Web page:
City Beautiful Movement

City Beautiful movement
1893 to 1930

Environmentalism is not an invention of the 21st century, but when it was first used it had a wider social context than it does today. Between 1893 and 1930, Europeans and North Americans agreed that the physical conditions of the places where people grew up and lived had a lot to do with how they behaved. Beautiful green places with lovely buildings were thought to breed refinement and good character. Ugly, dirty slums were thought to breed disease and promote violence and dishonesty.

Out of this grew the City Beautiful movement, much of it supported by horticultural societies that saw wide streets and boulevards, beautiful buildings and open, airy parks become a standard in city planning. In Canada the emphasis was on creating unified town planning and harmony of visual elements. You can still see some of that influence in Winnipeg today, especially in the neighbourhoods that came of age during that era.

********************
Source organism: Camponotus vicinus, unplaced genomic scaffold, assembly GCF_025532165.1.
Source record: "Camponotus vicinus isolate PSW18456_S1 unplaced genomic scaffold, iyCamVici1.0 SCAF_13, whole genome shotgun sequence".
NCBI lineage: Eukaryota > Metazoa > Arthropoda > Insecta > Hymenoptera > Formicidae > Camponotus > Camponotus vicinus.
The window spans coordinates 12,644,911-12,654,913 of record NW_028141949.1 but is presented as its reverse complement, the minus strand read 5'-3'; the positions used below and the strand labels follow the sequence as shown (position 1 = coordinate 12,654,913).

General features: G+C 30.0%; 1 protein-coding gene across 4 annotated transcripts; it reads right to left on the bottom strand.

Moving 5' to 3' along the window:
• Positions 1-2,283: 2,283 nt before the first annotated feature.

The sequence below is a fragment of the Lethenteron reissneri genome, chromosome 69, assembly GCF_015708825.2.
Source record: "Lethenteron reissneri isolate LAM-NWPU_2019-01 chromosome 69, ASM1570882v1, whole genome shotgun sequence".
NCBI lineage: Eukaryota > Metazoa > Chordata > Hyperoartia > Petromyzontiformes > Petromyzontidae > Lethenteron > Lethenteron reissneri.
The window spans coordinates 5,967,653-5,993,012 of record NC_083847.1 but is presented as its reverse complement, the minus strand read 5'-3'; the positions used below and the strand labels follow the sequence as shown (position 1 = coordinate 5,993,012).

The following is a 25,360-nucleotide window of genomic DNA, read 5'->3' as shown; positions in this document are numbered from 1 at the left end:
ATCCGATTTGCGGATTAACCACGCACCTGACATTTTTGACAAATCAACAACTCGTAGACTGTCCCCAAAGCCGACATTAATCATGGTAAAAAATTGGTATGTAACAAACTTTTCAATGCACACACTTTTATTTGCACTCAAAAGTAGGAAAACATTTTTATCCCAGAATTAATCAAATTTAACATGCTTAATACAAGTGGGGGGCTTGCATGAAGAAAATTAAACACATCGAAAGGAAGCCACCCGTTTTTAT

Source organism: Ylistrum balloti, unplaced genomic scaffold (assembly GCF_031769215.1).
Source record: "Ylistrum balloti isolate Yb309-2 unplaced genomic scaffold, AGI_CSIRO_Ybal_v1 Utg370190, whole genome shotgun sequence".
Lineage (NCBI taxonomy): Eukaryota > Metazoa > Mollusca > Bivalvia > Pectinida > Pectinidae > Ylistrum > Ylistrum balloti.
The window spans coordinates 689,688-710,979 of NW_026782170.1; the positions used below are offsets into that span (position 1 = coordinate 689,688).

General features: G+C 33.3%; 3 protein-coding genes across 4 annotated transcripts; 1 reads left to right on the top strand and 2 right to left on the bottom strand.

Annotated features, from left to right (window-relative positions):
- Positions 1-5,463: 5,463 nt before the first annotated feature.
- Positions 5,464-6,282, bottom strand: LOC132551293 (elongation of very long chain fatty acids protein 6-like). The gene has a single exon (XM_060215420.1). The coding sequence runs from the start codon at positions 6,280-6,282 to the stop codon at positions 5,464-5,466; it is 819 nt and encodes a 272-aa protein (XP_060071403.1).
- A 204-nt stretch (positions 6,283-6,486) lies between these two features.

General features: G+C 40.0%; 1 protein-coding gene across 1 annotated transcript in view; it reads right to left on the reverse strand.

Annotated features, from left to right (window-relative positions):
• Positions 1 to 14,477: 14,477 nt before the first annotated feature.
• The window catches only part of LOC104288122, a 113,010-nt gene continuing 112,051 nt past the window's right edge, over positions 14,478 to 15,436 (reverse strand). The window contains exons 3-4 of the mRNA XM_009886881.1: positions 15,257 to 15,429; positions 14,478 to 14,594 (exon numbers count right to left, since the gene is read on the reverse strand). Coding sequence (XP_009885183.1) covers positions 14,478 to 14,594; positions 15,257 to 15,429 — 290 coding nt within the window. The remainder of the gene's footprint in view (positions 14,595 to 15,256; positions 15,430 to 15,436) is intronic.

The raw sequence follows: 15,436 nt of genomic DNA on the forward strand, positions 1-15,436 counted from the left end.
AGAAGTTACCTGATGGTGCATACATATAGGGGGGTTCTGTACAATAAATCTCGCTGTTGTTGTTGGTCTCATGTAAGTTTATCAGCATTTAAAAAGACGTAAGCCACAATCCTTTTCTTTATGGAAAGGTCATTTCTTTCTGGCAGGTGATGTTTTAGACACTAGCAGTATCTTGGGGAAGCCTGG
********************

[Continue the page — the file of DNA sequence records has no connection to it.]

After the Great Depression, the focus shifted and it shifted again after the Second World War. Suddenly it was all about the suburbs. In the sixties, city centres decayed, beautiful buildings fell into disrepair and were bulldozed. The commercialization of the seventies, eighties and nineties followed.

Now in a young new century, maybe it’s time to go back to our roots and start again. Perhaps Winnipeg could spark the City Beautiful movement one more time.

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